Me: Wow, you really are a very nasty person, aren’t you? Why would I want to hang around this Earth when insulting and rude people like you are in it? If there’s a choice between eating what I want to with my friends and dying young, I would take that over living longer and having to be around miserable old bitches like you. Now kindly fuck off and leave me alone, please. 😉
Seriously, though. I don’t have children or grandchildren, so why would I want to live until I’m in my 80s? I’ve seen what happens to the elderly. My husband is almost eight years older than I am, so he may be the one who goes first. Pamela doesn’t know a thing about me, but she’s calling my comments stupid and inane, and swearing at me. Is this really supposed to be an appeal to live healthier, or just a really disgruntled person showing her ass to a perfect stranger?
One never knows what the future holds. I know my friend Matt intended to live a long time. It didn’t work out that way for him. I’m not saying you shouldn’t watch your weight or exercise moderation when it comes to eating and drinking, but sometimes Gouda is good for the soul. No matter what, it’s never appropriate to publicly humiliate people who are simply hoping to enjoy themselves with their friends and family.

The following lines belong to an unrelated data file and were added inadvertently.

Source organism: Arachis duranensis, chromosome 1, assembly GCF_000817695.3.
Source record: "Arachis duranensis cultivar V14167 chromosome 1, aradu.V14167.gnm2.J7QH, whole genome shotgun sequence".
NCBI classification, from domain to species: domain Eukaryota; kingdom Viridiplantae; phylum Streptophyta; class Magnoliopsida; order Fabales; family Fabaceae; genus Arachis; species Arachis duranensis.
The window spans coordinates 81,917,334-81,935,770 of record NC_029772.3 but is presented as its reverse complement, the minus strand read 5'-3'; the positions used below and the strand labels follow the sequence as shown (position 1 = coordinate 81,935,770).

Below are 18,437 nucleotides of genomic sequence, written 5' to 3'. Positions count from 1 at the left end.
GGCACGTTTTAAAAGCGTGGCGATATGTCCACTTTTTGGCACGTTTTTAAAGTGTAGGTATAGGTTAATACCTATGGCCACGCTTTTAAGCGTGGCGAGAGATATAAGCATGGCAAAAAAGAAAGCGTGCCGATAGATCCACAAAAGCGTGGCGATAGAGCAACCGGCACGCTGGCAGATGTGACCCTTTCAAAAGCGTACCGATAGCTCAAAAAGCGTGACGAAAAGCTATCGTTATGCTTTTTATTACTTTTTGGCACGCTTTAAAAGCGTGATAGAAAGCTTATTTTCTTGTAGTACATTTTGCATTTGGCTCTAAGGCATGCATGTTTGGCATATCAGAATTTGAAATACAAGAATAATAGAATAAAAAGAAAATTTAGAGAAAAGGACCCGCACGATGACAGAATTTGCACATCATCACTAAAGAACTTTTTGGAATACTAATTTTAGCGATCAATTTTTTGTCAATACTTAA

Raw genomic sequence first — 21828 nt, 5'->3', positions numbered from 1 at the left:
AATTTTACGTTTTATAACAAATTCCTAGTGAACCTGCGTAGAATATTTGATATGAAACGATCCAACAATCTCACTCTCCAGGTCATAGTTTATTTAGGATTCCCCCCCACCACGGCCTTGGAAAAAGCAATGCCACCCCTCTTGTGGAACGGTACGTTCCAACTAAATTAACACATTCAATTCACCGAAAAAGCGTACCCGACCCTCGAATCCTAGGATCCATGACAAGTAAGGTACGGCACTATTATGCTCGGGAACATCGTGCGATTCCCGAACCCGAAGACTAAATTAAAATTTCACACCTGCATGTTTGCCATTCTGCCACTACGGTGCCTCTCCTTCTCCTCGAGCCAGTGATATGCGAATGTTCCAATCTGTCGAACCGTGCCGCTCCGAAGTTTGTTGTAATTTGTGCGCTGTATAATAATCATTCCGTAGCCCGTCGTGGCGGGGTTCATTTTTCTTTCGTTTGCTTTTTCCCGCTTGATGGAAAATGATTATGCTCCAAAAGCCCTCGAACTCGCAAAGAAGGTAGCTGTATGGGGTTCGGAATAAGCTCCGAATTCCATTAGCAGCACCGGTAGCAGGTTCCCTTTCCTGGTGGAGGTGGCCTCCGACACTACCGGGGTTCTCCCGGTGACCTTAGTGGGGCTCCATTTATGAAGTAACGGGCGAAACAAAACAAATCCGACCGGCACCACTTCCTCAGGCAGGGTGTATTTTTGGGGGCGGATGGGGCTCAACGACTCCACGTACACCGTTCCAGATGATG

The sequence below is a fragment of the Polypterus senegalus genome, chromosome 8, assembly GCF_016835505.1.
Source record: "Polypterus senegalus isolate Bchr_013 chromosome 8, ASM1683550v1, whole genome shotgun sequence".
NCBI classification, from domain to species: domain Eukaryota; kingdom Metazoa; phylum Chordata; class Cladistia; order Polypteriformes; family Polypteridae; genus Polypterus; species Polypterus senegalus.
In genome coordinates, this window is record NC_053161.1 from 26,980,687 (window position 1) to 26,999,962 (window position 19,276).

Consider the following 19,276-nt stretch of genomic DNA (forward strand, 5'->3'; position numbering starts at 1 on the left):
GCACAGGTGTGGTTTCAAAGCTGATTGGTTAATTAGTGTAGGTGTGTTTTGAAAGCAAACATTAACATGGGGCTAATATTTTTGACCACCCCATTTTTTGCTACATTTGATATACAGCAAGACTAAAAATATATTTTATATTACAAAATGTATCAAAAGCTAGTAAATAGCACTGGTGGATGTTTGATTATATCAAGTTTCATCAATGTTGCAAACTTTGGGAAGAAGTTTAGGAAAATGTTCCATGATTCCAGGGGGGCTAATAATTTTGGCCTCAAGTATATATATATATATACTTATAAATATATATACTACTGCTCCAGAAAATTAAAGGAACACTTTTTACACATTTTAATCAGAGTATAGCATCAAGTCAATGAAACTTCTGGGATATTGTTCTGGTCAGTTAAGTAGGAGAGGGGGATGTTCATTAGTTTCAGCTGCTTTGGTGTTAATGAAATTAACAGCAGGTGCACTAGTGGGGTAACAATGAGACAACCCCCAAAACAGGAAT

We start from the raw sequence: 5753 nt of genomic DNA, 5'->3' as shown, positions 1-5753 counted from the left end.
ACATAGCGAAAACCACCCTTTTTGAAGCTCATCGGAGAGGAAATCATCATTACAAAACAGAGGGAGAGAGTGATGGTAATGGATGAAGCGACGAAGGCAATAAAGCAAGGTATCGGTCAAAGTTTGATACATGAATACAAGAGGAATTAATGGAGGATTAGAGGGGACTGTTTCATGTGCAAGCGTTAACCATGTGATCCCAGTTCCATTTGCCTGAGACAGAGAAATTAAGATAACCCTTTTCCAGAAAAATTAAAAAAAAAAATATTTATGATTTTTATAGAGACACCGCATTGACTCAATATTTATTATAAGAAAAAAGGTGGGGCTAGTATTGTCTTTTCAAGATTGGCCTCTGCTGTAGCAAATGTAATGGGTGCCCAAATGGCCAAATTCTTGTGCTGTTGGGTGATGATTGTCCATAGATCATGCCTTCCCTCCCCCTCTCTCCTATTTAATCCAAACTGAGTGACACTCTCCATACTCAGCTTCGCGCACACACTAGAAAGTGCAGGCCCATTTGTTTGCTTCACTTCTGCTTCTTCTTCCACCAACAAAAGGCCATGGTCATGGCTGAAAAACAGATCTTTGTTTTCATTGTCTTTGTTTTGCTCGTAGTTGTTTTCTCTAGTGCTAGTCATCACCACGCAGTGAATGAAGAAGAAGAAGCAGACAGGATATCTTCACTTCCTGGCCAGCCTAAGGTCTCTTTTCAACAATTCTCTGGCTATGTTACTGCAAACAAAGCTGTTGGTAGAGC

I don’t know about you, but my own life keeps me pretty busy. I don’t need to mind other people’s business. I’ve got plenty of my own to tend. I don’t know what other people are dealing with in life, so why would I begrudge them that simple pleasure? Especially when I’m not a doctor?
Anyway… Pamela can have my Gouda. It’s not something that brings me joy. Bill just proposed having a Martini. I think I’ll join him. Don’t mind if I do.
As they say in Ireland, “Sláinte!”
2 thoughts on “Sometimes a little Gouda is “good-a” for the soul…”
I love your parting shot to Pamela. She truly and well deserved it!
And I hope you enjoyed your martini with Bill. My late father (according to my mother) loved to drink a martini (or two) when he came home after a flight (he was a pilot, flying cargo planes from Miami International Airport to Central America for a then-small airline from El Salvador, AESA).
I prefer the occasional bottle of Heineken or a Seagram’s Escapes flavored malt drink!
I like most of it. Lately, I have been sticking to beer and wine to spare my stomach. I am getting old.